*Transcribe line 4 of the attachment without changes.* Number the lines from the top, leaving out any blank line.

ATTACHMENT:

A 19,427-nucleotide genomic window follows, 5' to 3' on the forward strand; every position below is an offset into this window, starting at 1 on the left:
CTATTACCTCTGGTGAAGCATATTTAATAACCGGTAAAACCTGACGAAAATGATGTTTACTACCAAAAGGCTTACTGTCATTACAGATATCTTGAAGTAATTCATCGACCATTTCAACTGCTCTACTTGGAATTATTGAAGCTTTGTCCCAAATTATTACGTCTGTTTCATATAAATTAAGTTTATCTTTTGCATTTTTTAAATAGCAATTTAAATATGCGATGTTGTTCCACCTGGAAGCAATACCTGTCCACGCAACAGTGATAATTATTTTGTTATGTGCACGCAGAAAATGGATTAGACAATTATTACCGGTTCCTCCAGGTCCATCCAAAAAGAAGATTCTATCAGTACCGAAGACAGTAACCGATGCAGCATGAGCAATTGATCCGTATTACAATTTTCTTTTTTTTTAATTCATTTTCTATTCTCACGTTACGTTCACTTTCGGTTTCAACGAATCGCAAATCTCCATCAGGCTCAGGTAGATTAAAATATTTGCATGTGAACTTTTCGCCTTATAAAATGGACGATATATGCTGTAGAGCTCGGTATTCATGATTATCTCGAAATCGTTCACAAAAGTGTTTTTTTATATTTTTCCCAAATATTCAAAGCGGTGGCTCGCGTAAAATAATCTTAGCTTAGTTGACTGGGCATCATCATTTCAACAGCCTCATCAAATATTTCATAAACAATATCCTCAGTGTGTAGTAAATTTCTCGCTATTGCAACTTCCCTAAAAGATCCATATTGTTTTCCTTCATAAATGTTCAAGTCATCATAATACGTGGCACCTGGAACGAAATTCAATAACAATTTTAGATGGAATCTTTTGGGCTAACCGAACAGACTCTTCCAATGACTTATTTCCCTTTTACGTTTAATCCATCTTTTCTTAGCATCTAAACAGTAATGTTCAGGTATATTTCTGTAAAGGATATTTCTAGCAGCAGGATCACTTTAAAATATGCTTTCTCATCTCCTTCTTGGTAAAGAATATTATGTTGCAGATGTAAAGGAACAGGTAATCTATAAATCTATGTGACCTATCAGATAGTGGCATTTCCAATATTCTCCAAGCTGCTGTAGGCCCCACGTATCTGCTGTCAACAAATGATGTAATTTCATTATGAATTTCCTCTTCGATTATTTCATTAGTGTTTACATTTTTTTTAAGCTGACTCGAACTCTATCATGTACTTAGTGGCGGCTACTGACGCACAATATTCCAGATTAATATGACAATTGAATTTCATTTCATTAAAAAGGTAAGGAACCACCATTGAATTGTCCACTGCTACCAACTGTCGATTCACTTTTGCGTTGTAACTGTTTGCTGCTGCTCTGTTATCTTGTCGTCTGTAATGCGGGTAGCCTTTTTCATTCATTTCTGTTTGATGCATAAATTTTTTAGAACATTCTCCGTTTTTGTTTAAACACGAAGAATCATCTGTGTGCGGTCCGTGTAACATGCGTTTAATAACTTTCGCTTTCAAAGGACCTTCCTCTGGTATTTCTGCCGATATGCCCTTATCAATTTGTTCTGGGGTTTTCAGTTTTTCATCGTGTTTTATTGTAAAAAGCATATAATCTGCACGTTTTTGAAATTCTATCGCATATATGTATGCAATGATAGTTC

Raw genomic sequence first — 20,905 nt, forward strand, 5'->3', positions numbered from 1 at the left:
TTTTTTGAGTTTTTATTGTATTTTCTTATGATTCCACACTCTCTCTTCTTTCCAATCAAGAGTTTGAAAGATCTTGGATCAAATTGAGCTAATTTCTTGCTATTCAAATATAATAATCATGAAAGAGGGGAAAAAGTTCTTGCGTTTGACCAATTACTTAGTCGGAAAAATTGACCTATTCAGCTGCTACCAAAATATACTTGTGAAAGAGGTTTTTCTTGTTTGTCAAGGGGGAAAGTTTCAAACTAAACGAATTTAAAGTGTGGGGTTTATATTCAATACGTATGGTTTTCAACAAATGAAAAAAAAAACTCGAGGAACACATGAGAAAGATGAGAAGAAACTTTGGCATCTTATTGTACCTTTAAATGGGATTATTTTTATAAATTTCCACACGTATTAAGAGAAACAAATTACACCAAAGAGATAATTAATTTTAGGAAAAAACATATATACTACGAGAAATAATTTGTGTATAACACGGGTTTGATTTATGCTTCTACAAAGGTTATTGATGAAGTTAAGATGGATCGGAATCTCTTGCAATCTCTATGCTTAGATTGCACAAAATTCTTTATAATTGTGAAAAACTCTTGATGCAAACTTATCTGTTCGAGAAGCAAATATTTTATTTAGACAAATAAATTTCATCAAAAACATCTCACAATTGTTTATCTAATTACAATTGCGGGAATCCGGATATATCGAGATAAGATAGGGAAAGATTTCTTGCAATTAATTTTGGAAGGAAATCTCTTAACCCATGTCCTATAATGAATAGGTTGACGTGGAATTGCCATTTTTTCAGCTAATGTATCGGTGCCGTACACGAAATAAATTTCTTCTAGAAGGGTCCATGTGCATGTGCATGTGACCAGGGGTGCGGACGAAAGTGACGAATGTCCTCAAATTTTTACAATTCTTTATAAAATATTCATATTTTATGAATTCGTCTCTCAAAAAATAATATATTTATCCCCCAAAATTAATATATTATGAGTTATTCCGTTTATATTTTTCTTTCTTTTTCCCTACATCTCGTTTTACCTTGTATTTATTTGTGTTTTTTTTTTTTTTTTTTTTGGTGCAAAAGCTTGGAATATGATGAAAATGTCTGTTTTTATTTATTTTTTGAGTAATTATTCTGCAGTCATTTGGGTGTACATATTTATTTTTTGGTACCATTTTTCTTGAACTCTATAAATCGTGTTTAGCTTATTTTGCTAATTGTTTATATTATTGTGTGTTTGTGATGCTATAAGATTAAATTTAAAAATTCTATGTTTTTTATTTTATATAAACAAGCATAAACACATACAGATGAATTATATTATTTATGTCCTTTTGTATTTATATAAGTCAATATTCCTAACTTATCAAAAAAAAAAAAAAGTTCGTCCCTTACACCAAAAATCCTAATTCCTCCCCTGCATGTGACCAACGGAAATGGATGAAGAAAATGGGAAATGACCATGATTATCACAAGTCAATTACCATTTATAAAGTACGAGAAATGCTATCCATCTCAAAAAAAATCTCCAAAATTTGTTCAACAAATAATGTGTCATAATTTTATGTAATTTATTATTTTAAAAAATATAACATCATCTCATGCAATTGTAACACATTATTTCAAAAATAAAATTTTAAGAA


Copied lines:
TTTTTTGAGTTTTTATTGTATTTTCTTATGATTCCACACTCTCTCTTCTTTCCAATCAAGAGTTTGAAAGATCTTGGATCAAATTGAGCTAATTTCTTGCTATTCAAATATAATAATCATGAAAGAGGGGAAAAAGTTCTTGCGTTTGACCAATTACTTAGTCGGAAAAATTGACCTATTCAGCTGCTACCAAAATATACTTGTGAAAGAGGTTTTTCTTGTTTGTCAAGGGGGAAAGTTTCAAACTAAACGAATTTAAAGTGTGGGGTTTATATTCAATACGTATGGTTTTCAACAAATGAAAAAAAAAACTCGAGGAACACATGAGAAAGATGAGAAGAAACTTTGGCATCTTATTGTACCTTTAAATGGGATTATTTTTATAAATTTCCACACGTATTAAGAGAAACAAATTACACCAAAGAGATAATTAATTTTAGGAAAAAACATATATACTACGAGAAATAATTTGTGTATAACACGGGTTTGATTTATGCTTCTACAAAGGTTATTGATGAAGTTAAGATGGATCGGAATCTCTTGCAATCTCTATGCTTAGATTGCACAAAATTCTTTATAATTGTGAAAAACTCTTGATGCAAACTTATCTGTTCGAGAAGCAAATATTTTATTTAGACAAATAAATTTCATCAAAAACATCTCACAATTGTTTATCTAATTACAATTGCGGGAATCCGGATATATCGAGATAAGATAGGGAAAGATTTCTTGCAATTAATTTTGGAAGGAAATCTCTTAACCCATGTCCTATAATGAATAGGTTGACGTGGAATTGCCATTTTTTCAGCTAATGTATCGGTGCCGTACACGAAATAAATTTCTTCTAGAAGGGTCCATGTGCATGTGCATGTGACCAGGGGTGCGGACGAAAGTGACGAATGTCCTCAAATTTTTACAATTCTTTATAAAATATTCATATTTTATGAATTCGTCTCTCAAAAAATAATATATTTATCCCCCAAAATTAATATATTATGAGTTATTCCGTTTATATTTTTCTTTCTTTTTCCCTACATCTCGTTTTACCTTGTATTTATTTGTGTTTTTTTTTTTTTTTTTTTTGGTGCAAAAGCTTGGAATATGATGAAAATGTCTGTTTTTATTTATTTTTTGAGTAATTATTCTGCAGTCATTTGGGTGTACATATTTATTTTTTGGTACCATTTTTCTTGAACTCTATAAATCGTGTTTAGCTTATTTTGCTAATTGTTTATATTATTGTGTGTTTGTGATGCTATAAGATTAAATTTAAAAATTCTATGTTTTTTATTTTATATAAACAAGCATAAACACATACAGATGAATTATATTATTTATGTCCTTTTGTATTTATATAAGTCAATATTCCTAACTTATCAAAAAAAAAAAAAAGTTCGTCCCTTACACCAAAAATCCTAATTCCTCCCCTGCATGTGACCAACGGAAATGGATGAAGAAAATGGGAAATGACCATGATTATCACAAGTCAATTACCATTTATAAAGTACGAGAAATGCTATCCATCTCAAAAAAAATCTCCAAAATTTGTTCAACAAATAATGTGTCATAATTTTATGTAATTTATTATTTTAAAAAATATAACATCATCTCATGCAATTGTAACACATTATTTCAAAAATAAAATTTTAAGAA